Tuesday, January 2, 2018

MACON COUNTY LINE (1974) (Blu-ray Review)


Label: Shout! Factory/Shout Select
Region Code: A
Rating: R
Duration: 88 Minutes
Audio: English DTS-HD MA Mono with Optional English Subtitles 
Video: 1080p HD Widecreen (1.85:1) 
Director: Richard Compton
Cast: Alan Vint, Cheryl Waters, Geoffrey Lewis, Joan Blackman, Jesse Vint, Max Baer Jr

Minor 70's drive-in cult classic Macon County Line (1974), a dusty slice of hillbilly thrills set in 1954, where rowdy brothers Chris (Alan Vint, Badlands) and Wayne Dixon (Jesse Vint, Forbidden World) are driving through Louisiana on a two-week bender of booze and low-rent broads prior to both of them enlisting into the military, one brother is forced to join following some criminal activity while the other joined willingly shortly after as a show of solidarity with his brother. The film opens with a raunchy sex-comedy scene complete with a bare-assed freeze frame title card, the brothers escaping out the window of a woman's window avoiding her husband's wrath, also making off with her purse in the process. Hitting the road they continue to travel the South waxing philosophical about their lot in life and causing some minor mayhem, before picking up a cute hitchhiker  named Jenny Scott (Cheryl Waters, Act of Vengeance), who doesn't appear to be the most angelic person either, but the three get one well and seem kindred spirits, with Jenny taking a liking to one of the brothers more than the other, leading to some minor feelings of third-wheeling among the boys. 

When their car breaks down the brothers seek some vehicular first aid from the local grease monkey, Hamp (Geoffrey Lewis, Salem's Lot), while waiting for repairs to be made they are given the third degree from the local sheriff Reed Morgan (Max Baer Jr., TV's The Beverly Hillbillies) who doesn't much like these young rowdy kids in his jurisdiction, threatening to round them up for vagrancy if they choose to stick around for too long.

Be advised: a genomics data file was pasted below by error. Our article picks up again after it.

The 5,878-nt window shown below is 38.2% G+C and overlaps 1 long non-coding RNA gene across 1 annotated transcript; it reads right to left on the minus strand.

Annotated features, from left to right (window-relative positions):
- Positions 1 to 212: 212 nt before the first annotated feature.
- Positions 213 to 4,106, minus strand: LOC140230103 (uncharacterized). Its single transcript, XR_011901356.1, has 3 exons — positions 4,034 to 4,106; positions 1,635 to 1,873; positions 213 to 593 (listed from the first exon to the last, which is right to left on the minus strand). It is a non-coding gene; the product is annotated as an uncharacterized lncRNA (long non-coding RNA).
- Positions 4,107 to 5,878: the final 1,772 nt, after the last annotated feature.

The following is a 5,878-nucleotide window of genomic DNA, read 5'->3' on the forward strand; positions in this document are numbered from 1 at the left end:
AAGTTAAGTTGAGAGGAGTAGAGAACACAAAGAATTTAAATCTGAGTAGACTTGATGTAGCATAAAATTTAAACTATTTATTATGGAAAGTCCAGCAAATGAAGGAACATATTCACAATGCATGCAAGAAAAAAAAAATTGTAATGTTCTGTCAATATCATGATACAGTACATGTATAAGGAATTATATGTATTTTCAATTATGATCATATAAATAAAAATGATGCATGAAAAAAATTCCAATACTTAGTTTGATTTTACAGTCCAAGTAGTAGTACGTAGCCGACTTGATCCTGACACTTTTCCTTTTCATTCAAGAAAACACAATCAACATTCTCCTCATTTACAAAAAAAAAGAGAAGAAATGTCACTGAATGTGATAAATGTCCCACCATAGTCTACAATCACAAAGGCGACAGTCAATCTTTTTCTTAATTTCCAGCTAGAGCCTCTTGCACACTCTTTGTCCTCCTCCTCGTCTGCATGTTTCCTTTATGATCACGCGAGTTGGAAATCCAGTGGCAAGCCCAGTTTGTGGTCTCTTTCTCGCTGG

The sheriff is fleshed out a but more in a parallel storyline, a loving husband who leaves town to pick his adolescent son Luke (Leif Garrett, Cheerleader Camp) up from military academy and take him on a hunting trip. He's a good father and loving husband, though it gave me pause when he lectures his son about how white and black folks shouldn't mingle, on one hand he's not overly forceful about it, he's calm and fatherly, but he's definitely reinforcing racial prejudice in his son, showing the insidious way that casual racism/prejudice is handed down from one generation to the next. 

Once the brother's car is repaired they along with Jenny are back on the road, heeding the Sheriff's warning they make for the county line but are waylaid when the car conks out again! Unbeknownst to them they are right near the Sheriff's home, he's out of town with his son, but his wife is home alone. They camp out for the night in a nearby barn, but that very same night sheriff's wife is brutally raped and murdered  by a pair of low-life drifters who have a real hatred of cops, once they discover she is a cop's wife they really lay into her, mostly happening off screen but it's still a harrowing scenario.